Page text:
After we finished the discussion with Johnny, Hackbert introduced to us the role of social media platforms (Facebook, Tripadvisor, and Yelp) in bringing business to local enterprises. Facebook posts about events you are attending can drive traffic to those events from your friends and increase awareness of an issue like eco-tourism. Tripadvisor and Yelp are key platforms for writing reviews of destinations and businesses that are viewable for thousands of interested people worldwide. A positive review of a local coffee shop could be the deciding factor for driving a tourist to it rather that a chain store.
Of course, the program is not all fun and games. We are also expected to accomplish several readings during our off time. The first week was dedicated to reading “Work on Purpose” (WOP) by Laura Galinsky. WOP is a production of Echoing Green, a social entrepreneurship seed funding organization. The book’s major theme can be summarized in one equation: HEAD + HEART = HUSTLE. The argument is that to be happy in one’s professional life, one needs to find an occupation where their head (their abilities and logic) and heart (their passion) are aligned. The book follows the stories of 6 individuals as they struggled with aligning their heart and head and how they eventually found or created that perfect combination and achieved hustle.
Creativity is key
Throughout the week, Hackbert had us participate in classic spontaneous creativity exercises. For example, all 20 students were asked to organize themselves in order of chronological birthdate without speaking and describe as many uses for a brick as we could in 90 seconds. I completed all of the exercises previously during my stay at Stanford University as a part of the University Innovation Fellows Annual Meetup (which is where I am guessing Hackbert discovered these exercises).
To city hall
Wednesday Hackbert selected 5 students (I happened to be one of them) to join him at Berea City Hall to observe a meeting of the Berea Tourism Commission to get a feel for the atmosphere and to become acquainted the members of the commission. I shook hands with the mayor of Berea!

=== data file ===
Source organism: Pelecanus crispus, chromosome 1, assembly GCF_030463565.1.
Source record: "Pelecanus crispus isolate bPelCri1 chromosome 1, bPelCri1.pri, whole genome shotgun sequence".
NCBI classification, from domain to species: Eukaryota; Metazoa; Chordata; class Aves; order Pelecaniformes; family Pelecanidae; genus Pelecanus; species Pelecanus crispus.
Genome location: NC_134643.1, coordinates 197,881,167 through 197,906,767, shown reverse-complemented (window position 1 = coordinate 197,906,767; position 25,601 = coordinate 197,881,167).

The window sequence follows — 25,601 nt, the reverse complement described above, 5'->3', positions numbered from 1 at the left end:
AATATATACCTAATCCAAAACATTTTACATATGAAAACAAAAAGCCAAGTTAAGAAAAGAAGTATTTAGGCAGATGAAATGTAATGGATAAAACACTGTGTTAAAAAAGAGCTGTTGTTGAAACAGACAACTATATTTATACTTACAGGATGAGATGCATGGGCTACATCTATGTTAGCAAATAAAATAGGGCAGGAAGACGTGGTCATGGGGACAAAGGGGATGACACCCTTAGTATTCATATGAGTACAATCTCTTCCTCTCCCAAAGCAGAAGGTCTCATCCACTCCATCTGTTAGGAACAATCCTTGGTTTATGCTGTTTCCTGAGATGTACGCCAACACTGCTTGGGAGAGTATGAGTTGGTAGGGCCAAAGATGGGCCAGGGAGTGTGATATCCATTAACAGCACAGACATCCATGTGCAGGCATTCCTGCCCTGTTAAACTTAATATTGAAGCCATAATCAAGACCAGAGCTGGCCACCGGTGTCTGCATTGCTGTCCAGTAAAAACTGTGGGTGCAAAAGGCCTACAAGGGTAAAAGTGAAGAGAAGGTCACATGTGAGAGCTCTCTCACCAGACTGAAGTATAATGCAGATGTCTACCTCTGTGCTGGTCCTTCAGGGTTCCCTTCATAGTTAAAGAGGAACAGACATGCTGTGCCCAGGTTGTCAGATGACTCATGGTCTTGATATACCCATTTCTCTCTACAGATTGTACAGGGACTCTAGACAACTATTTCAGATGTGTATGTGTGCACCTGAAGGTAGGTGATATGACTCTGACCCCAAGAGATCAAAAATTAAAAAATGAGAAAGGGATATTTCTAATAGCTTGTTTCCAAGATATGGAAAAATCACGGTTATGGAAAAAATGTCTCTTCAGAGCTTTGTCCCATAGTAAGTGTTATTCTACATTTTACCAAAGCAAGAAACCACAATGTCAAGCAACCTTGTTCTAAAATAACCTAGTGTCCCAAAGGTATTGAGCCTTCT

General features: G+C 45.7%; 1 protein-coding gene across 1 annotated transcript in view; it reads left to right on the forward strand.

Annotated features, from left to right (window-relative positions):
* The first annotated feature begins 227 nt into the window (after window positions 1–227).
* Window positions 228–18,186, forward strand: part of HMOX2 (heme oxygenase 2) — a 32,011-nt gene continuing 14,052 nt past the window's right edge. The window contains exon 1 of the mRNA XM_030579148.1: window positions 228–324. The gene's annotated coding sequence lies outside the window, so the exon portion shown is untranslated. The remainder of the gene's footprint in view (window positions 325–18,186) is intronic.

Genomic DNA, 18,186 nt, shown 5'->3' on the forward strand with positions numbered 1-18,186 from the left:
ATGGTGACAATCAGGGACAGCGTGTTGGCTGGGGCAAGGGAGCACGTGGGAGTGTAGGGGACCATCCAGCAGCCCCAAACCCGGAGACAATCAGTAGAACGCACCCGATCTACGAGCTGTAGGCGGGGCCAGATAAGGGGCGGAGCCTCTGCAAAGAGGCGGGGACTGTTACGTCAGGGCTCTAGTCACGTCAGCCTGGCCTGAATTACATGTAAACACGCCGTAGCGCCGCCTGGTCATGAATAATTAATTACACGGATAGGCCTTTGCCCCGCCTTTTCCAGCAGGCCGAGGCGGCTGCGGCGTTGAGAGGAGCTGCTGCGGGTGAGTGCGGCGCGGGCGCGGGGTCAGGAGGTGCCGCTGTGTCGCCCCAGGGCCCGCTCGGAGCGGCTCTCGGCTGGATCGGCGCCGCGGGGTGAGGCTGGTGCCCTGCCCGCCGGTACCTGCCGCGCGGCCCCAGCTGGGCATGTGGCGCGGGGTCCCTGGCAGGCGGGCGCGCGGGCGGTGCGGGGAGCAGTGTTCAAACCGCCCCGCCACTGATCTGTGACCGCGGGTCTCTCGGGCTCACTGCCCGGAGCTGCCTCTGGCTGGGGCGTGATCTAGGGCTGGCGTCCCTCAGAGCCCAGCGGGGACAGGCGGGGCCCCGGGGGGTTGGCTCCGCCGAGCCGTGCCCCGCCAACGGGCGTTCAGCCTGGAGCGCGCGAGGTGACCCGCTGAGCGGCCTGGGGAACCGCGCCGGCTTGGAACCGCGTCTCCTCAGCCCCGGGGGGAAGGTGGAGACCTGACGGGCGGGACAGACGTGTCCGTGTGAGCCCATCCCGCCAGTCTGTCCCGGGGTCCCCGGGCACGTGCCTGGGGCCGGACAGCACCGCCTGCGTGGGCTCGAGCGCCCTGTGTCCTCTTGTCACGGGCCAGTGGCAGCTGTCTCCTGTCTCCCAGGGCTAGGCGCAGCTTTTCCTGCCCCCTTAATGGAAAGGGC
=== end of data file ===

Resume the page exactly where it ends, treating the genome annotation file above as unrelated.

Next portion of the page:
Bike the US
Thursday, we heard from Matt Krajewski, a mechanical engineer who was fed up with his job and quit to bike across the US for charity and happened to be passing through Berea. To read more about Matt’s journey check his website/blog. Matt explained that he was traveling frugally, depending on warmshowers.org to find free housing and using the free Wi-Fi from restaurants to maintain his blog. Matt’s story was inspiring and cautionary and I intend to follow his blog to check his progress in the coming weeks.
Friday’s adventure took us to Richmond, KY where we had lunch at the Chamber of Commerce State of the County Address. The goal of this meeting was to begin to practice networking with local business owners and local politicians. We heard from Judge Executive Reagan Taylor about the state of Madison County financially.
EPG so far…
By no means is this everything that I did this week. These are the highlights, the things that were memorable and I thought would be interesting. EPG, for me, has been more focused on learning about Appalachia than I initially envisioned. I don’t care much for learning about Appalachia as a region. I am hoping that the following weeks will include more personal/interpersonal development as well as entrepreneurial training. So far, EPG seems promising in helping me develop professional skills as well as giving me experience with customer profiling. Not regretting the decision to dedicate half my summer to EPG yet.